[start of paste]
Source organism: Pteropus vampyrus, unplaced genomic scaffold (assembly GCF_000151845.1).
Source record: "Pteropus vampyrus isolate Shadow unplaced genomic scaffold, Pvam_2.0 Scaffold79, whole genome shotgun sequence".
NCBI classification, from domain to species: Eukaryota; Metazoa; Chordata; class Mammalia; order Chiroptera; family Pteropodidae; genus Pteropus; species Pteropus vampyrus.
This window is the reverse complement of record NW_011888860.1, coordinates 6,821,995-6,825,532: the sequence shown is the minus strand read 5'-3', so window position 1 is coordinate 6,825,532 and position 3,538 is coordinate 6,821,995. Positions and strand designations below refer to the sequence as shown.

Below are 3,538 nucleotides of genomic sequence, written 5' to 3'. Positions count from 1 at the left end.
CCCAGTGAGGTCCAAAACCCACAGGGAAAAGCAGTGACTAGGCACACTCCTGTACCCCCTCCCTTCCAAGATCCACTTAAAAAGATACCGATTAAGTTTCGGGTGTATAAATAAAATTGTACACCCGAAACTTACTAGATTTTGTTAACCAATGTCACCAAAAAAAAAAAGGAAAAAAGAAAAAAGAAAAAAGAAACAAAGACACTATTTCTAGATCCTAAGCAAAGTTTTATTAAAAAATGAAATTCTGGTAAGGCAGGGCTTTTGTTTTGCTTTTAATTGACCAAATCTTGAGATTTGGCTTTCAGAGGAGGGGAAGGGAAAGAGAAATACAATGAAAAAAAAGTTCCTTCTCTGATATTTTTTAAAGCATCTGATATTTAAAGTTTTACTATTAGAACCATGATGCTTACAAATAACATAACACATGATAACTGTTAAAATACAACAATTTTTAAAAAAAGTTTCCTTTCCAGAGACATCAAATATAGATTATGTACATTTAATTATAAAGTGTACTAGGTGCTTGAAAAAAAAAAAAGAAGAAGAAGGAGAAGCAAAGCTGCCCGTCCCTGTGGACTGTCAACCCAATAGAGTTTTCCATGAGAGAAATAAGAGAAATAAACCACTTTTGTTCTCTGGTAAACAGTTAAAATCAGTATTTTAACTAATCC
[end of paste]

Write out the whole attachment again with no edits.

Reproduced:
Source organism: Pteropus vampyrus, unplaced genomic scaffold (assembly GCF_000151845.1).
Source record: "Pteropus vampyrus isolate Shadow unplaced genomic scaffold, Pvam_2.0 Scaffold79, whole genome shotgun sequence".
NCBI classification, from domain to species: Eukaryota; Metazoa; Chordata; class Mammalia; order Chiroptera; family Pteropodidae; genus Pteropus; species Pteropus vampyrus.
This window is the reverse complement of record NW_011888860.1, coordinates 6,821,995-6,825,532: the sequence shown is the minus strand read 5'-3', so window position 1 is coordinate 6,825,532 and position 3,538 is coordinate 6,821,995. Positions and strand designations below refer to the sequence as shown.

Below are 3,538 nucleotides of genomic sequence, written 5' to 3'. Positions count from 1 at the left end.
CCCAGTGAGGTCCAAAACCCACAGGGAAAAGCAGTGACTAGGCACACTCCTGTACCCCCTCCCTTCCAAGATCCACTTAAAAAGATACCGATTAAGTTTCGGGTGTATAAATAAAATTGTACACCCGAAACTTACTAGATTTTGTTAACCAATGTCACCAAAAAAAAAAAGGAAAAAAGAAAAAAGAAAAAAGAAACAAAGACACTATTTCTAGATCCTAAGCAAAGTTTTATTAAAAAATGAAATTCTGGTAAGGCAGGGCTTTTGTTTTGCTTTTAATTGACCAAATCTTGAGATTTGGCTTTCAGAGGAGGGGAAGGGAAAGAGAAATACAATGAAAAAAAAGTTCCTTCTCTGATATTTTTTAAAGCATCTGATATTTAAAGTTTTACTATTAGAACCATGATGCTTACAAATAACATAACACATGATAACTGTTAAAATACAACAATTTTTAAAAAAAGTTTCCTTTCCAGAGACATCAAATATAGATTATGTACATTTAATTATAAAGTGTACTAGGTGCTTGAAAAAAAAAAAAGAAGAAGAAGGAGAAGCAAAGCTGCCCGTCCCTGTGGACTGTCAACCCAATAGAGTTTTCCATGAGAGAAATAAGAGAAATAAACCACTTTTGTTCTCTGGTAAACAGTTAAAATCAGTATTTTAACTAATCC